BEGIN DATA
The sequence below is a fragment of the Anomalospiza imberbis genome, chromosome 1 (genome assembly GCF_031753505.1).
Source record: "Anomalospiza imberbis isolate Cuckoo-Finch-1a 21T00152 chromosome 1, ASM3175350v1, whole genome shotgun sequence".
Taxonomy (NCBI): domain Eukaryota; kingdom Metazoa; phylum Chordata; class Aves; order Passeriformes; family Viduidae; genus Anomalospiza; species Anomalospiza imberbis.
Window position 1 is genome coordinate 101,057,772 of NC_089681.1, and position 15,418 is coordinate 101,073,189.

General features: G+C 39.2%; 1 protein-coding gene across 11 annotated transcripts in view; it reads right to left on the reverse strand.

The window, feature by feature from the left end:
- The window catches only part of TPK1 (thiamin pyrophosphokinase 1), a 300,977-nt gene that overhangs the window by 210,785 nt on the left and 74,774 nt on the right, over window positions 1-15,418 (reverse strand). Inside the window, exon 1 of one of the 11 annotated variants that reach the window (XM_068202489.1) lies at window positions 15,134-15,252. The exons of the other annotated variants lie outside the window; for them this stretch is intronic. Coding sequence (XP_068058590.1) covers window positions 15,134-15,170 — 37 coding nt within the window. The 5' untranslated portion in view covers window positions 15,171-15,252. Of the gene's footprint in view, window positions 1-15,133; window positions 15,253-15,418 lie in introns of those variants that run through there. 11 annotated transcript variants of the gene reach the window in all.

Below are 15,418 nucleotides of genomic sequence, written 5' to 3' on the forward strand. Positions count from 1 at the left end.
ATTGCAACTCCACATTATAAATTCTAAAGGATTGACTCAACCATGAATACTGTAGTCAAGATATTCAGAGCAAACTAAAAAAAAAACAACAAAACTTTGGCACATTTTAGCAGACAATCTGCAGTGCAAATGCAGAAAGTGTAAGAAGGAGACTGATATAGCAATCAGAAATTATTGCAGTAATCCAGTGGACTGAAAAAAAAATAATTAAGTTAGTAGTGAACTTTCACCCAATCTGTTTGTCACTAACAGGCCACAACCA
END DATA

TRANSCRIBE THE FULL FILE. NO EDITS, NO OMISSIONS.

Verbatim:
The sequence below is a fragment of the Anomalospiza imberbis genome, chromosome 1 (genome assembly GCF_031753505.1).
Source record: "Anomalospiza imberbis isolate Cuckoo-Finch-1a 21T00152 chromosome 1, ASM3175350v1, whole genome shotgun sequence".
Taxonomy (NCBI): domain Eukaryota; kingdom Metazoa; phylum Chordata; class Aves; order Passeriformes; family Viduidae; genus Anomalospiza; species Anomalospiza imberbis.
Window position 1 is genome coordinate 101,057,772 of NC_089681.1, and position 15,418 is coordinate 101,073,189.

General features: G+C 39.2%; 1 protein-coding gene across 11 annotated transcripts in view; it reads right to left on the reverse strand.

The window, feature by feature from the left end:
- The window catches only part of TPK1 (thiamin pyrophosphokinase 1), a 300,977-nt gene that overhangs the window by 210,785 nt on the left and 74,774 nt on the right, over window positions 1-15,418 (reverse strand). Inside the window, exon 1 of one of the 11 annotated variants that reach the window (XM_068202489.1) lies at window positions 15,134-15,252. The exons of the other annotated variants lie outside the window; for them this stretch is intronic. Coding sequence (XP_068058590.1) covers window positions 15,134-15,170 — 37 coding nt within the window. The 5' untranslated portion in view covers window positions 15,171-15,252. Of the gene's footprint in view, window positions 1-15,133; window positions 15,253-15,418 lie in introns of those variants that run through there. 11 annotated transcript variants of the gene reach the window in all.

Below are 15,418 nucleotides of genomic sequence, written 5' to 3' on the forward strand. Positions count from 1 at the left end.
ATTGCAACTCCACATTATAAATTCTAAAGGATTGACTCAACCATGAATACTGTAGTCAAGATATTCAGAGCAAACTAAAAAAAAAACAACAAAACTTTGGCACATTTTAGCAGACAATCTGCAGTGCAAATGCAGAAAGTGTAAGAAGGAGACTGATATAGCAATCAGAAATTATTGCAGTAATCCAGTGGACTGAAAAAAAAATAATTAAGTTAGTAGTGAACTTTCACCCAATCTGTTTGTCACTAACAGGCCACAACCA